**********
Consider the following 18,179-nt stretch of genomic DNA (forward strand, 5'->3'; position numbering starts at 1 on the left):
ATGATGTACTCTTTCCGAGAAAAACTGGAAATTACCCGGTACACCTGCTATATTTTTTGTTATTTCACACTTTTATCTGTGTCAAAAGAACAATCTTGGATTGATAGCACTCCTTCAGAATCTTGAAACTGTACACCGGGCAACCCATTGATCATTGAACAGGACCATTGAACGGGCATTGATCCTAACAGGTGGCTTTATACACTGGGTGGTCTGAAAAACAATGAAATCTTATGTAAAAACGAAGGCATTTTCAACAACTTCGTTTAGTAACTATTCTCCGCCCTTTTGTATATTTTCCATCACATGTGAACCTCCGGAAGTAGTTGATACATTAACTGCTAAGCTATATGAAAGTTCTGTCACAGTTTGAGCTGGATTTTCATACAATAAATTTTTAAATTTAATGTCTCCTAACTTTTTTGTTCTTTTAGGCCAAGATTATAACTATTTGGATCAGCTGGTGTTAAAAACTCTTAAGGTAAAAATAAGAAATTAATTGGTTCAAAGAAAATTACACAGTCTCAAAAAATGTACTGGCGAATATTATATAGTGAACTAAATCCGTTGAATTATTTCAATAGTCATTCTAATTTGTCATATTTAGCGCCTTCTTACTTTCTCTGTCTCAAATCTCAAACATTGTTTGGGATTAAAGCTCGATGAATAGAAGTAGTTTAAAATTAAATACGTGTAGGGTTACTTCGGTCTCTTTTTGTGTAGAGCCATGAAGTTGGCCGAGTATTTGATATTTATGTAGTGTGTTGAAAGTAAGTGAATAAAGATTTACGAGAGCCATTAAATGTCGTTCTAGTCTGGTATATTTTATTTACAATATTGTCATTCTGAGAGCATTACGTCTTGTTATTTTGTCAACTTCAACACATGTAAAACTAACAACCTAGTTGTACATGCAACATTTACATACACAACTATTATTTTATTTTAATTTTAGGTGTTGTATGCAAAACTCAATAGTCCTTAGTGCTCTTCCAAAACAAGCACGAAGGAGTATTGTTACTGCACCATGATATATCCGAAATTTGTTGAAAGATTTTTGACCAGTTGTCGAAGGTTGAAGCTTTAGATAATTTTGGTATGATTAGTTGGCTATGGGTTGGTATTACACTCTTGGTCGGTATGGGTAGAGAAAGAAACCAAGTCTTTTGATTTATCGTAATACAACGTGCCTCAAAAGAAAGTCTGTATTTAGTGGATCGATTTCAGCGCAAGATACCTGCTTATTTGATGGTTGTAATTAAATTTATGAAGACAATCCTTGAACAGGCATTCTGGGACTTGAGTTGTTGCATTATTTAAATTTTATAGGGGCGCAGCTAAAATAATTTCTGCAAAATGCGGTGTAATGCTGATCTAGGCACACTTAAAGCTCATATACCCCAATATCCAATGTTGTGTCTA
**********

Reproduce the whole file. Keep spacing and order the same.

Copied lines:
Consider the following 18,179-nt stretch of genomic DNA (forward strand, 5'->3'; position numbering starts at 1 on the left):
ATGATGTACTCTTTCCGAGAAAAACTGGAAATTACCCGGTACACCTGCTATATTTTTTGTTATTTCACACTTTTATCTGTGTCAAAAGAACAATCTTGGATTGATAGCACTCCTTCAGAATCTTGAAACTGTACACCGGGCAACCCATTGATCATTGAACAGGACCATTGAACGGGCATTGATCCTAACAGGTGGCTTTATACACTGGGTGGTCTGAAAAACAATGAAATCTTATGTAAAAACGAAGGCATTTTCAACAACTTCGTTTAGTAACTATTCTCCGCCCTTTTGTATATTTTCCATCACATGTGAACCTCCGGAAGTAGTTGATACATTAACTGCTAAGCTATATGAAAGTTCTGTCACAGTTTGAGCTGGATTTTCATACAATAAATTTTTAAATTTAATGTCTCCTAACTTTTTTGTTCTTTTAGGCCAAGATTATAACTATTTGGATCAGCTGGTGTTAAAAACTCTTAAGGTAAAAATAAGAAATTAATTGGTTCAAAGAAAATTACACAGTCTCAAAAAATGTACTGGCGAATATTATATAGTGAACTAAATCCGTTGAATTATTTCAATAGTCATTCTAATTTGTCATATTTAGCGCCTTCTTACTTTCTCTGTCTCAAATCTCAAACATTGTTTGGGATTAAAGCTCGATGAATAGAAGTAGTTTAAAATTAAATACGTGTAGGGTTACTTCGGTCTCTTTTTGTGTAGAGCCATGAAGTTGGCCGAGTATTTGATATTTATGTAGTGTGTTGAAAGTAAGTGAATAAAGATTTACGAGAGCCATTAAATGTCGTTCTAGTCTGGTATATTTTATTTACAATATTGTCATTCTGAGAGCATTACGTCTTGTTATTTTGTCAACTTCAACACATGTAAAACTAACAACCTAGTTGTACATGCAACATTTACATACACAACTATTATTTTATTTTAATTTTAGGTGTTGTATGCAAAACTCAATAGTCCTTAGTGCTCTTCCAAAACAAGCACGAAGGAGTATTGTTACTGCACCATGATATATCCGAAATTTGTTGAAAGATTTTTGACCAGTTGTCGAAGGTTGAAGCTTTAGATAATTTTGGTATGATTAGTTGGCTATGGGTTGGTATTACACTCTTGGTCGGTATGGGTAGAGAAAGAAACCAAGTCTTTTGATTTATCGTAATACAACGTGCCTCAAAAGAAAGTCTGTATTTAGTGGATCGATTTCAGCGCAAGATACCTGCTTATTTGATGGTTGTAATTAAATTTATGAAGACAATCCTTGAACAGGCATTCTGGGACTTGAGTTGTTGCATTATTTAAATTTTATAGGGGCGCAGCTAAAATAATTTCTGCAAAATGCGGTGTAATGCTGATCTAGGCACACTTAAAGCTCATATACCCCAATATCCAATGTTGTGTCTA